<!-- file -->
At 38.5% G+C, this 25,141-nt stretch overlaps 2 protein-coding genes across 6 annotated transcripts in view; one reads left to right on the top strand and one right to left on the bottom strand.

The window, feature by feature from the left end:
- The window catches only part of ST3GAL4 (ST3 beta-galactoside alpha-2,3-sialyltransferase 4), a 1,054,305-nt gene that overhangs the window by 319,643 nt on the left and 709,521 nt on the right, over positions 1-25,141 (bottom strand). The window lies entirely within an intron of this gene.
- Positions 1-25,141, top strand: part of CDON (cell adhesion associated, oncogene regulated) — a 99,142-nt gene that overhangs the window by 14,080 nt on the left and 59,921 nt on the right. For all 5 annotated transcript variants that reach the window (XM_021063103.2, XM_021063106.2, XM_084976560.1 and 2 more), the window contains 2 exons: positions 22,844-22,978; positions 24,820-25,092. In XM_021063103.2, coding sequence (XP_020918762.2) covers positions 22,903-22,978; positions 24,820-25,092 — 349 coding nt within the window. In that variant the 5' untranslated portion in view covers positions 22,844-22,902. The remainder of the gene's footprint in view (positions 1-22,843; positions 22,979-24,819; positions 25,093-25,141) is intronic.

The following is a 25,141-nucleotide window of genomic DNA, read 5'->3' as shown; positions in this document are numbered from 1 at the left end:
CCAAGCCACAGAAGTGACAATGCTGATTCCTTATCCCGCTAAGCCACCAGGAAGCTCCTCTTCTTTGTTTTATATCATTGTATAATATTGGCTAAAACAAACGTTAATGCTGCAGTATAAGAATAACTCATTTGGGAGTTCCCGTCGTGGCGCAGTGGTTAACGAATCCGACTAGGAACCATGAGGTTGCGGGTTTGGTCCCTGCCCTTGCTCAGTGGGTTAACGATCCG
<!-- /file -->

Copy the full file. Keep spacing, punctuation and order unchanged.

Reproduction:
At 38.5% G+C, this 25,141-nt stretch overlaps 2 protein-coding genes across 6 annotated transcripts in view; one reads left to right on the top strand and one right to left on the bottom strand.

The window, feature by feature from the left end:
- The window catches only part of ST3GAL4 (ST3 beta-galactoside alpha-2,3-sialyltransferase 4), a 1,054,305-nt gene that overhangs the window by 319,643 nt on the left and 709,521 nt on the right, over positions 1-25,141 (bottom strand). The window lies entirely within an intron of this gene.
- Positions 1-25,141, top strand: part of CDON (cell adhesion associated, oncogene regulated) — a 99,142-nt gene that overhangs the window by 14,080 nt on the left and 59,921 nt on the right. For all 5 annotated transcript variants that reach the window (XM_021063103.2, XM_021063106.2, XM_084976560.1 and 2 more), the window contains 2 exons: positions 22,844-22,978; positions 24,820-25,092. In XM_021063103.2, coding sequence (XP_020918762.2) covers positions 22,903-22,978; positions 24,820-25,092 — 349 coding nt within the window. In that variant the 5' untranslated portion in view covers positions 22,844-22,902. The remainder of the gene's footprint in view (positions 1-22,843; positions 22,979-24,819; positions 25,093-25,141) is intronic.

The following is a 25,141-nucleotide window of genomic DNA, read 5'->3' as shown; positions in this document are numbered from 1 at the left end:
CCAAGCCACAGAAGTGACAATGCTGATTCCTTATCCCGCTAAGCCACCAGGAAGCTCCTCTTCTTTGTTTTATATCATTGTATAATATTGGCTAAAACAAACGTTAATGCTGCAGTATAAGAATAACTCATTTGGGAGTTCCCGTCGTGGCGCAGTGGTTAACGAATCCGACTAGGAACCATGAGGTTGCGGGTTTGGTCCCTGCCCTTGCTCAGTGGGTTAACGATCCG